Grays — Annabelle Gray Wilson’s father, Lott Dulin Gray, and most of his siblings were born during or after the war but their father, Coleman C. Gray, might be the C.C. Gray listed in the National Park Service’s Civil War Soldiers and Sailors System among the soldiers in Perrin’s Battalion – Company H, also known as the Chicksaw Rangers, and/or the 8th Mississippi Calvary – Company E, also from Chickasaw County. Coleman might have had a brother, Lott (Lod) D. Gray, that also served. Much more research is needed.
Thompsons — Annabelle Gray Wilson’s maternal grandfather, John F. “Jack” Thompson, lost a leg in battle. His wooden prosthesis, shaped like a fork without the middle tine, is still in the family’s possession. I believe he was a member of the 31st Mississippi Infantry. Again, more research is needed.
Location: Warrior Creek Baptist Church, Gray Court, SC
(Photo originally posted by Janice Loy on Ancestry.com)
A related post on one of my other blogs, Granny Hall:
In the Book of Genesis, Nimrod was a fearless hunter. Since the early 1700s, “nimrod” was used as a synonym for “hunter”. Somehow this transitioned to “idiot” or “jerk”, primarily thanks to Bugs Bunny. In one particular 1940s cartoon, Bugs sarcastically referred to the hapless hunter Elmer Fudd as “Poor little Nimrod.” [Source: WordDetective.com – “Support the Right to Bear Arms”]
My father is the great-great-great-great grandson of a Nimrod. Nimrod Mitchell to be exact. Not only was his name Nimrod, but there was a Nimrod Jr. too. When I read the Mitchell family history a few years ago and came upon these names I remember wondering, “Why would anyone name their child NIMROD???”
Obviously, their names were bestowed BEFORE Bugs Bunny cartoons.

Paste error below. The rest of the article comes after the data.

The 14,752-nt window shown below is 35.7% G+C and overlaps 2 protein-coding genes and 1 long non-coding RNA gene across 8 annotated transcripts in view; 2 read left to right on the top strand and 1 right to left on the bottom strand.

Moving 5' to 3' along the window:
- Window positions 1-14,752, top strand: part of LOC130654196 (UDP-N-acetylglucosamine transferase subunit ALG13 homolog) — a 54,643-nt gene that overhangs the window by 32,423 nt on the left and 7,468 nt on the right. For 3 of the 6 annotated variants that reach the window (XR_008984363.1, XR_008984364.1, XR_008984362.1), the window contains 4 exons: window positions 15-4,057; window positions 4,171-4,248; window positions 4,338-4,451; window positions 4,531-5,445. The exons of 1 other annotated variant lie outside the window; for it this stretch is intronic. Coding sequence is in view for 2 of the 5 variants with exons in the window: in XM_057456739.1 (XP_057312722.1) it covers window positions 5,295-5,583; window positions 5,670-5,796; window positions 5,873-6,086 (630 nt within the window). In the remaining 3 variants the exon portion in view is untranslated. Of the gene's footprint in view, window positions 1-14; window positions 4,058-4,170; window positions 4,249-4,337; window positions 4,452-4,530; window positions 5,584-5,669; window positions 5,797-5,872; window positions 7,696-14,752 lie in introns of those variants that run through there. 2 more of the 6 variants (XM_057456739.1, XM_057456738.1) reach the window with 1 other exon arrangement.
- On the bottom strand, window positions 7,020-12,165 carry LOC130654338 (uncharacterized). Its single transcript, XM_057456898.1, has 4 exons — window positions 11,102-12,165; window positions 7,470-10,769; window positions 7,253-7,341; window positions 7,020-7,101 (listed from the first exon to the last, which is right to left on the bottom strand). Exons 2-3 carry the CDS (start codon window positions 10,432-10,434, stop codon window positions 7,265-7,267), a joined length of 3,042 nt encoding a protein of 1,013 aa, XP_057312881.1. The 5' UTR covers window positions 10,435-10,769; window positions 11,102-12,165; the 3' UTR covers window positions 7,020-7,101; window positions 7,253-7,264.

Below is how I came to be born to the “mighty hunters” of the Mitchell family:
Nimrod Mitchell Sr., the son of Benjamin and Keziah Hunter Mitchell, was born in Edgecombe County, NC on April 21, 1743. Nimrod (Sr.) was a Revolutionary War patriot. He died at the age of 47 leaving his wife of 23 years (married Christmas Day 1766), Mary Elizabeth Ann Penn Mitchell, 3 daughters and 5 sons, one of whom was…
Nimrod Mitchell Jr. who himself had 3 daughters and 4 sons by his wife Lucy Reeve Mitchell. They resided in Abbeville County, SC. Their son…
Albert Washington Mitchell moved to Attala County (near Kosciusko), MS with his wife Susan Ann Cone Mitchell. They are buried in the Shady Grove Church cemetery. One of their children was Albert Pierce Mitchell, a Confederate soldier who fought and was perhaps injured in the jaw in the Battle of Kennesaw (GA). He married and was later divorced from Fannie Hines. They had only one child together, Leona.
Leona Mitchell married William Ransom Wilson. Leona was in her early twenties when, pregnant with her third child, her daughter Hattie (about 4 years old) and son Pierce (almost 2) died of influenza within days of each other. Their youngest child was my grandfather, who died a few months after my father graduated from high school.
Willie Arnold Wilson was a newspaperman, like his 3 older brothers L.A., Frank and Roy. He was working for the local paper in Houston, MS when he courted Anna Belle Gray. They married on June 6, 1926. In 1929 their first child arrived.